It’s never easy to watch a loved one experience changes that he or she didn’t ask for. When the cause of the changes is Alzheimer’s disease or another dementia-related illness, it can be particularly difficult. Living with Alzheimer’s requires that caregivers make a few changes of their own, particularly in their attitudes and in their understanding of the disease. Here are a few points to consider.
Alzheimer’s disease is about the brain
The condition known as “Alzheimer’s disease” likely has been present in humans nearly since the start of life as we know it. Today it gets its name from German psychiatrist Alois Alzheimer who, in 1901, first identified the specific symptomatology in a 50-year-old female patient. Other similar cases began being described in the medical literature of the time, and soon “Alzheimer’s disease” became the accepted medical name.
A neurodegenerative disease, a classic early symptom is short-term memory challenges, with other symptoms presenting as the condition progresses. These include but aren’t limited to:
- Challenges with self-care
- mood swings
- trouble understanding spoken or written language
- forgetting names and faces
- behavioral issues
It’s important for those caring for a family member with Alzheimer’s disease to understand that these changes are not under the control of the affected individual.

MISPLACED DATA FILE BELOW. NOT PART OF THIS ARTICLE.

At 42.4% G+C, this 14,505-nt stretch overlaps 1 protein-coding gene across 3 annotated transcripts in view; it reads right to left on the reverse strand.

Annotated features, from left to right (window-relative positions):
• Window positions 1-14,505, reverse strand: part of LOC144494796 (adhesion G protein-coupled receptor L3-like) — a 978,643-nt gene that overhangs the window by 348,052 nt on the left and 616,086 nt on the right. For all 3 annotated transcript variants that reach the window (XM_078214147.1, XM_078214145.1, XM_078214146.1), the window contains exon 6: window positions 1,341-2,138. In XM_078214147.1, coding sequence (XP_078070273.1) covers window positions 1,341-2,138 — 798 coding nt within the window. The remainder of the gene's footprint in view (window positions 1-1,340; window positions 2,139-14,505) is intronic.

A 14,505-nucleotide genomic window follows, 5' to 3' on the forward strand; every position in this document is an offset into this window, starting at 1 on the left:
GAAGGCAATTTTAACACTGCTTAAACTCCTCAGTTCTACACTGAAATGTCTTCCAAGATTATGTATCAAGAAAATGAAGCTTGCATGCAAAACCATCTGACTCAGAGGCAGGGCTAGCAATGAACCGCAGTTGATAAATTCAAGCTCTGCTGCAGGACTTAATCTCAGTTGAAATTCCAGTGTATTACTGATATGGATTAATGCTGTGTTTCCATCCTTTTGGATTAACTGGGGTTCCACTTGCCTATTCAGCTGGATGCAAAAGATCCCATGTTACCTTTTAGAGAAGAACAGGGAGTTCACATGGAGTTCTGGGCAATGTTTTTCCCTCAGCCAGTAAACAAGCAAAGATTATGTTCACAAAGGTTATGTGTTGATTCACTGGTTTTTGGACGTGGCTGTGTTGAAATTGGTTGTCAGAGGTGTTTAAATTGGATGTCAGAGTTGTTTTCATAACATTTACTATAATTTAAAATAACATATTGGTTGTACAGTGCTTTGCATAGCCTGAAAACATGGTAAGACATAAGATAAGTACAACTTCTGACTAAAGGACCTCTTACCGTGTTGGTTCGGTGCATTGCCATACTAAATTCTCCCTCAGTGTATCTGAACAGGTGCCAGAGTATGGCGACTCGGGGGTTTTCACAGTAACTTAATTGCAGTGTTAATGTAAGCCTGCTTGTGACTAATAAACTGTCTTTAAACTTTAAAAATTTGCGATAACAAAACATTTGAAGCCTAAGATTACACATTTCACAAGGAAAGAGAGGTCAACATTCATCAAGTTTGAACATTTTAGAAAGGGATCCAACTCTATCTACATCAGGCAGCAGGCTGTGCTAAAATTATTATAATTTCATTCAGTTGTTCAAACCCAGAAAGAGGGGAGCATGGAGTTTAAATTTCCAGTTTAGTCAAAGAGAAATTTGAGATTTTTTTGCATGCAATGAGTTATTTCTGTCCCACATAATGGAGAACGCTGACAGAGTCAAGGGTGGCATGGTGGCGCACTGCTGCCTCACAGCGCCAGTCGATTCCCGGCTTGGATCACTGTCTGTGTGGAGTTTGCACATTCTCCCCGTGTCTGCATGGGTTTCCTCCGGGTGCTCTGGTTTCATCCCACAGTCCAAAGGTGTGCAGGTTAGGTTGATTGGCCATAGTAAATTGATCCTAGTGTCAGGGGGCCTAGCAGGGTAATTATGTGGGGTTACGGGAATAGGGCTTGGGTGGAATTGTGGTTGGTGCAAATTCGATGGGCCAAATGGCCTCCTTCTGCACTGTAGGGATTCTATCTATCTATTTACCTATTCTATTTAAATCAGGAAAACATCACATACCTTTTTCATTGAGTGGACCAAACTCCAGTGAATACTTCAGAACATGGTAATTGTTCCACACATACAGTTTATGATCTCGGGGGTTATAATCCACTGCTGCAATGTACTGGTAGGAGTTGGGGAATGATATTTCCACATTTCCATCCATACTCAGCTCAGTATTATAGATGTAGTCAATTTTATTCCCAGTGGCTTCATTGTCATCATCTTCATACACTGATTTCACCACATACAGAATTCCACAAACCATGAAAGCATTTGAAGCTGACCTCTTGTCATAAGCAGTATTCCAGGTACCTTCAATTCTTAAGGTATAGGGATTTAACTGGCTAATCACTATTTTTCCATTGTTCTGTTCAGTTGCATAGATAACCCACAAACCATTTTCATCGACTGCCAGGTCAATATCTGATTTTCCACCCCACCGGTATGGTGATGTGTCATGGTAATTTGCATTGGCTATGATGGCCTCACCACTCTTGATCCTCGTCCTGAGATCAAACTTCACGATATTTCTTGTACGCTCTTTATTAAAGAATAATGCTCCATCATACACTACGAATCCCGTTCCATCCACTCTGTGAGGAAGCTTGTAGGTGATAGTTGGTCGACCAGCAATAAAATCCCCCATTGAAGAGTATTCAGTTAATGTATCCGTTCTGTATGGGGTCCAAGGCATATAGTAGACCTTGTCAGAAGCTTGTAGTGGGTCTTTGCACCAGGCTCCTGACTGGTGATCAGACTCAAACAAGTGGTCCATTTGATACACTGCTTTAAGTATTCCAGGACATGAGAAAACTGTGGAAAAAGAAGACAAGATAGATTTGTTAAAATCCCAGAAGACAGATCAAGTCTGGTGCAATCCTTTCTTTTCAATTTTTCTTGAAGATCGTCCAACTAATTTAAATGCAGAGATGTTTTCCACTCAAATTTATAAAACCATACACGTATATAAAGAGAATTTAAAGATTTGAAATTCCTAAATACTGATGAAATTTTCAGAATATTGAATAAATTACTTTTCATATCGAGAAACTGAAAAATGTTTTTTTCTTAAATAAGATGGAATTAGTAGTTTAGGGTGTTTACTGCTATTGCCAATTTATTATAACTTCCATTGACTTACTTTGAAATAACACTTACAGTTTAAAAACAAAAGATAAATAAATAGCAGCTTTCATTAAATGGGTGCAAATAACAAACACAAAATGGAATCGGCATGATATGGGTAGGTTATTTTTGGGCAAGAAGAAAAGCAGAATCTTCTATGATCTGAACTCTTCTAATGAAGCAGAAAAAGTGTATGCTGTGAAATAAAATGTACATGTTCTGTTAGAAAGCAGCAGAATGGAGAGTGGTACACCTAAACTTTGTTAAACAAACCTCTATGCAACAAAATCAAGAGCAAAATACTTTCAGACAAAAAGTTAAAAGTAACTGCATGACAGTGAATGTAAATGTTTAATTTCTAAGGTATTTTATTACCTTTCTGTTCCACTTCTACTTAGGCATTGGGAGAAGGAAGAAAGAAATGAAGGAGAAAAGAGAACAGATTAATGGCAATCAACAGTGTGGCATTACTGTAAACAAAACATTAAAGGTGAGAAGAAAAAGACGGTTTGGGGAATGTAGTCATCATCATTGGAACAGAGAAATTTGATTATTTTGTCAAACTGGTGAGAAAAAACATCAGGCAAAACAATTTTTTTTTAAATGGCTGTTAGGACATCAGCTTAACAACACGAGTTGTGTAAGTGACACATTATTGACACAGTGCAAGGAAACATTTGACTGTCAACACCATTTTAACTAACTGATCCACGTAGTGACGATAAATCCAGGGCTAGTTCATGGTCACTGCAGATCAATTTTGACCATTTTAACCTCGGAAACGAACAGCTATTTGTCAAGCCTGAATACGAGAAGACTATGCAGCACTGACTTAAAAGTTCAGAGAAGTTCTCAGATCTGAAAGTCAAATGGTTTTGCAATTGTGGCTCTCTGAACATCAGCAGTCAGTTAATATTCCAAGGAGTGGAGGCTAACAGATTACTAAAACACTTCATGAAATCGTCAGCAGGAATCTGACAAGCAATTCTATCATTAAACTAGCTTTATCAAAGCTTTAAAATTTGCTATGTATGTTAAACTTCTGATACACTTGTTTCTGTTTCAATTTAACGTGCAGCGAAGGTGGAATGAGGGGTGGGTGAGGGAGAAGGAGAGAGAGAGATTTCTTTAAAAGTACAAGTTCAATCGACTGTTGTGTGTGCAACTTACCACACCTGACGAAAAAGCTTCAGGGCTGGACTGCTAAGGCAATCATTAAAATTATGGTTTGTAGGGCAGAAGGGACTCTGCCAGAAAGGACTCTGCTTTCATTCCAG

Diseases of the brain cause a person’s mind to function in unusual ways. But remembering that the person with the condition is still the person – just with some new traits – will help caregivers remain compassionate and effective in helping the individual move into a new and often unsettling world.
Patience and understanding are keys to living with Alzheimer’s
In the early stages of a loved one’s illness, many families marshal their forces and arrange to provide care in a home setting. Initially, the care required is fairly simple and may include giving helpful reminders, re-orienting the person to his or her surroundings, assisting with hygiene and answering the same or similar question several times.
As the disease advances, a widening scope of symptoms present themselves, often causing frustration and “burn-out” on the part of family members. To a great degree, these reactions can be tempered if caregivers take the time to educate themselves about the disease and its usual symptoms. Patience also is critical, similar to what’s needed when dealing with children who require varying amounts of time to learn certain principles.
Of course, in Alzheimer’s disease, many of those “principles” will never be fully learned by the patient, making the need for patience and understanding all the more important.
In most situations, the time will come when caregiving family members must accept that they can no longer adequately look after their loved one. This is not admitting defeat. Rather it’s acknowledging the fact that the human brain is capable of changes that we at one point no longer can understand or come up with ways to best serve.
In Pennsylvania, Living Branches Retirement Communities offer compassionate care programs to individuals with Alzheimer’s disease and other forms of dementia. If you’d like to know more about a safe, welcoming home as a transition for your loved one, call us at (215) 368-4438. We’ll help you make a decision that’s best for everyone concerned.